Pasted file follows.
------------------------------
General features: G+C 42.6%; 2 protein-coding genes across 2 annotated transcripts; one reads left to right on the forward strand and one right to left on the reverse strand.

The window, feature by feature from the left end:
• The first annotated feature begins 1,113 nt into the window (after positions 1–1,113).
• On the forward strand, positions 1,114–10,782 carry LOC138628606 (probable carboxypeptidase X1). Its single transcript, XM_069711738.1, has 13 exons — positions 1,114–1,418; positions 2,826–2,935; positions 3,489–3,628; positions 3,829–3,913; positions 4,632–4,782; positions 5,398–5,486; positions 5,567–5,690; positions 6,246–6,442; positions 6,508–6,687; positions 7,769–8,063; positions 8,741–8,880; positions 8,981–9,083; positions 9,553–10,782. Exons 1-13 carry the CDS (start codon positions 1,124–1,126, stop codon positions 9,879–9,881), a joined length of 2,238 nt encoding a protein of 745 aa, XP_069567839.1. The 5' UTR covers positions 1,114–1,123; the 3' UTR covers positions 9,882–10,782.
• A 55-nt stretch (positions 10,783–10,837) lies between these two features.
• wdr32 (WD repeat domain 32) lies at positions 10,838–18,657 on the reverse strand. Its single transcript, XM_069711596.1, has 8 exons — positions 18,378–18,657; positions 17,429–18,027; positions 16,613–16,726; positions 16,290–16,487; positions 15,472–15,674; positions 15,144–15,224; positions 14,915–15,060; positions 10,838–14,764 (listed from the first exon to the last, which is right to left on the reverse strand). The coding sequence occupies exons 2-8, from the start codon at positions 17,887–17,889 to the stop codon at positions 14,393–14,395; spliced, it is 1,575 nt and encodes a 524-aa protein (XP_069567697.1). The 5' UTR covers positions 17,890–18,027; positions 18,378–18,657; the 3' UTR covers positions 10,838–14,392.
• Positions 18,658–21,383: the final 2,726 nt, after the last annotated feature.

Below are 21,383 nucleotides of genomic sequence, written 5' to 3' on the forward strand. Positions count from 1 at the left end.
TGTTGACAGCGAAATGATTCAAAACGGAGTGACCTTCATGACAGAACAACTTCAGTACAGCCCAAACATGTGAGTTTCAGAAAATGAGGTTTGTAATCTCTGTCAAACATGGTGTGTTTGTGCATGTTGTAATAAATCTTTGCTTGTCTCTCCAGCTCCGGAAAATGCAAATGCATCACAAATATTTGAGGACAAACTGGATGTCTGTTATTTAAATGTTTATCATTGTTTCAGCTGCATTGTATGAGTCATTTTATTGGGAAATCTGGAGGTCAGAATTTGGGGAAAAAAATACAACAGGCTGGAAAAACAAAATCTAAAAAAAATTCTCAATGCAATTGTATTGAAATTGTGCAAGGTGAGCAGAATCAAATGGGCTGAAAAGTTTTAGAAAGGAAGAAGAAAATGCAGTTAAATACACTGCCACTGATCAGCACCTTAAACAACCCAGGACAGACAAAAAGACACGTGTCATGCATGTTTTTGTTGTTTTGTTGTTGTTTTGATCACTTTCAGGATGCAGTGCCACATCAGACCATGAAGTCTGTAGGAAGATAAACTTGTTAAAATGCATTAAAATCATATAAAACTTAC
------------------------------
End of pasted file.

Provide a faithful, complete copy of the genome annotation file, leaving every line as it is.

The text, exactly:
General features: G+C 42.6%; 2 protein-coding genes across 2 annotated transcripts; one reads left to right on the forward strand and one right to left on the reverse strand.

The window, feature by feature from the left end:
• The first annotated feature begins 1,113 nt into the window (after positions 1–1,113).
• On the forward strand, positions 1,114–10,782 carry LOC138628606 (probable carboxypeptidase X1). Its single transcript, XM_069711738.1, has 13 exons — positions 1,114–1,418; positions 2,826–2,935; positions 3,489–3,628; positions 3,829–3,913; positions 4,632–4,782; positions 5,398–5,486; positions 5,567–5,690; positions 6,246–6,442; positions 6,508–6,687; positions 7,769–8,063; positions 8,741–8,880; positions 8,981–9,083; positions 9,553–10,782. Exons 1-13 carry the CDS (start codon positions 1,124–1,126, stop codon positions 9,879–9,881), a joined length of 2,238 nt encoding a protein of 745 aa, XP_069567839.1. The 5' UTR covers positions 1,114–1,123; the 3' UTR covers positions 9,882–10,782.
• A 55-nt stretch (positions 10,783–10,837) lies between these two features.
• wdr32 (WD repeat domain 32) lies at positions 10,838–18,657 on the reverse strand. Its single transcript, XM_069711596.1, has 8 exons — positions 18,378–18,657; positions 17,429–18,027; positions 16,613–16,726; positions 16,290–16,487; positions 15,472–15,674; positions 15,144–15,224; positions 14,915–15,060; positions 10,838–14,764 (listed from the first exon to the last, which is right to left on the reverse strand). The coding sequence occupies exons 2-8, from the start codon at positions 17,887–17,889 to the stop codon at positions 14,393–14,395; spliced, it is 1,575 nt and encodes a 524-aa protein (XP_069567697.1). The 5' UTR covers positions 17,890–18,027; positions 18,378–18,657; the 3' UTR covers positions 10,838–14,392.
• Positions 18,658–21,383: the final 2,726 nt, after the last annotated feature.

Below are 21,383 nucleotides of genomic sequence, written 5' to 3' on the forward strand. Positions count from 1 at the left end.
TGTTGACAGCGAAATGATTCAAAACGGAGTGACCTTCATGACAGAACAACTTCAGTACAGCCCAAACATGTGAGTTTCAGAAAATGAGGTTTGTAATCTCTGTCAAACATGGTGTGTTTGTGCATGTTGTAATAAATCTTTGCTTGTCTCTCCAGCTCCGGAAAATGCAAATGCATCACAAATATTTGAGGACAAACTGGATGTCTGTTATTTAAATGTTTATCATTGTTTCAGCTGCATTGTATGAGTCATTTTATTGGGAAATCTGGAGGTCAGAATTTGGGGAAAAAAATACAACAGGCTGGAAAAACAAAATCTAAAAAAAATTCTCAATGCAATTGTATTGAAATTGTGCAAGGTGAGCAGAATCAAATGGGCTGAAAAGTTTTAGAAAGGAAGAAGAAAATGCAGTTAAATACACTGCCACTGATCAGCACCTTAAACAACCCAGGACAGACAAAAAGACACGTGTCATGCATGTTTTTGTTGTTTTGTTGTTGTTTTGATCACTTTCAGGATGCAGTGCCACATCAGACCATGAAGTCTGTAGGAAGATAAACTTGTTAAAATGCATTAAAATCATATAAAACTTAC